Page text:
What is magnesium and why is it important?
Magnesium is an essential mineral that helps keep hundreds of body processes humming along. It helps us with everything from regulating blood pressure to easing up tense muscles and nerves. You must have magnesium for your cells to make energy, for many different chemical pumps to work, to stabilize membranes, and to help muscles relax.
Food sources of magnesium
The mineral is present in foods such as leafy greens, avocado, and dark chocolate. Magnesium is a macromineral, meaning we need much more than trace amounts to keep our bodies running smoothly. But unfortunately, many of us have a low level of magnesium, problem that can worsen as we get older. Getting enough magnesium through diet alone is challenging at any age. Soil depletion in farming has resulted in a steady decline of magnesium in the foods we eat. And food processing results in a loss of the mineral as well. To get the 350 mg of magnesium per day that is the daily recommended dose for adults by EFSA, you might want to consider adding a magnesium supplement to your diet.
Why should I consider magnesium citrate as a source of magnesium supplementation?
When it comes to magnesium supplements, bioavailability is important. Every time you take a supplement, some of it gets lost in the body before it gets a chance to do its job. The percentage of supplement that actually makes it into the bloodstream after processing is known as its bioavailability. The higher a supplement’s bioavailability, the more effectively it can deliver the intended health benefits.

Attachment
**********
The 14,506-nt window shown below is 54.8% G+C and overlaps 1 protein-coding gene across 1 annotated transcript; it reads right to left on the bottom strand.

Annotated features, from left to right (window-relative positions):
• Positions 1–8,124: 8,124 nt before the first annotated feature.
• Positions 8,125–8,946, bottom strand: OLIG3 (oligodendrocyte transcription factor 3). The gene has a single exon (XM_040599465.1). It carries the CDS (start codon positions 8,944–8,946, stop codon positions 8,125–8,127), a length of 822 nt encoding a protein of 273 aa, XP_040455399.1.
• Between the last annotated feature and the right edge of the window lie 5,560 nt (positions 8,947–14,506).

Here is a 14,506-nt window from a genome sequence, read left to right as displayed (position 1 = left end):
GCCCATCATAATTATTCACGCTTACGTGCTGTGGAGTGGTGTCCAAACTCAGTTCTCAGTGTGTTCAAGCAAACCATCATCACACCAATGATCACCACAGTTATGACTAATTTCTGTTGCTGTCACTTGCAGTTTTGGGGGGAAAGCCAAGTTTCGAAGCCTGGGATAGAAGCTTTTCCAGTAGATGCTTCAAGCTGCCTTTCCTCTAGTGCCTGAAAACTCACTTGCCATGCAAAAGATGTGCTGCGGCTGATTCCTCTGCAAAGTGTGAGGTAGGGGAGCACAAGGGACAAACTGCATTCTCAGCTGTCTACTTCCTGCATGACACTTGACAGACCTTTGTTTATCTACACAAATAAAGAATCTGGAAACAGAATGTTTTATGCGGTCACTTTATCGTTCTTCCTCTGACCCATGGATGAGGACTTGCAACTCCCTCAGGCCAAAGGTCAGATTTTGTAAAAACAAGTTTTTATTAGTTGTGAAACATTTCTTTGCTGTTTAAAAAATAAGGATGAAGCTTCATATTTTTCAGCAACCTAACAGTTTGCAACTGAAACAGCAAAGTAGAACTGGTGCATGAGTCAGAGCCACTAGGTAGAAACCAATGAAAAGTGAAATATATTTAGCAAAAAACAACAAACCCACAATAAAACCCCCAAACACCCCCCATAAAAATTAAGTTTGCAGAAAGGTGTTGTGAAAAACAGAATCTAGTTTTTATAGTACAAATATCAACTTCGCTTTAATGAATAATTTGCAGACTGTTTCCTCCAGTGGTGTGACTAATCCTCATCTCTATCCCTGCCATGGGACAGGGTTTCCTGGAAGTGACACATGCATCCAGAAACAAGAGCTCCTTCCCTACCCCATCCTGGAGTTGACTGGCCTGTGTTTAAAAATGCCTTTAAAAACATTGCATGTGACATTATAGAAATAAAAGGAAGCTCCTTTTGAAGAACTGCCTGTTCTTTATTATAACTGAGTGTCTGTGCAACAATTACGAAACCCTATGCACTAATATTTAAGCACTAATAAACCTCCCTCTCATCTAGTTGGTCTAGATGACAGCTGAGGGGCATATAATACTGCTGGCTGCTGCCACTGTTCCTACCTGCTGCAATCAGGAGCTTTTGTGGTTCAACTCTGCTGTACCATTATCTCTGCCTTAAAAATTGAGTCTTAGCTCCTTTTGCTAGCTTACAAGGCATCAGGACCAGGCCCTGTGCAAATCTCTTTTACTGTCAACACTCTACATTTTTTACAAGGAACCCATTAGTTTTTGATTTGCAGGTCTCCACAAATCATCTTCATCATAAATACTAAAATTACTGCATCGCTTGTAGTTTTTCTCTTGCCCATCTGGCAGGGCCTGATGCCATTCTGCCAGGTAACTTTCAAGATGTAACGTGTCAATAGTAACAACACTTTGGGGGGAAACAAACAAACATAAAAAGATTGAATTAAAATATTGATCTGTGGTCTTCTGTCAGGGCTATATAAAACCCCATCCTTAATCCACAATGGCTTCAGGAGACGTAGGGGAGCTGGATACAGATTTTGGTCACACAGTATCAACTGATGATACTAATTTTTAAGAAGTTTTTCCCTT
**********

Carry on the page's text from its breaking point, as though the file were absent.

On its own, magnesium has very low bioavailability. To be turned into a supplement, the mineral is paired with another organic compound that makes it easier for the body to absorb. The resulting combination is either organic, in this case meaning it dissolves well in liquid, or inorganic, meaning it doesn’t. Organic forms of magnesium tend to be more easily absorbed and therefore more bioavailable, with magnesium citrate widely considered the most bioavailable forms of magnesium. For this reason, it is a great option if you are looking to reap the benefits of magnesium supplementation.
Inorganic and less absorbable magnesium combinations, such as magnesium carbonate, magnesium chloride, magnesium gluconate, and magnesium oxide, tend to come with certain side effects. They tend to form these clusters of water that basically hurries things along in the gut. Yep, loose stools, diarrhea, and abdominal cramping can occur when you take certain kinds of magnesium or when you consume the mineral in high doses.
Without sufficient magnesium levels, you’re bound to notice an effect, whether it’s mood disturbances, joint pain or stiffness, and even trouble sleeping. By ensuring you’re eating a diet rich in magnesium and incorporating a quality magnesium supplement into your routine (like this one), you can help mitigate some of those undesirable symptoms.
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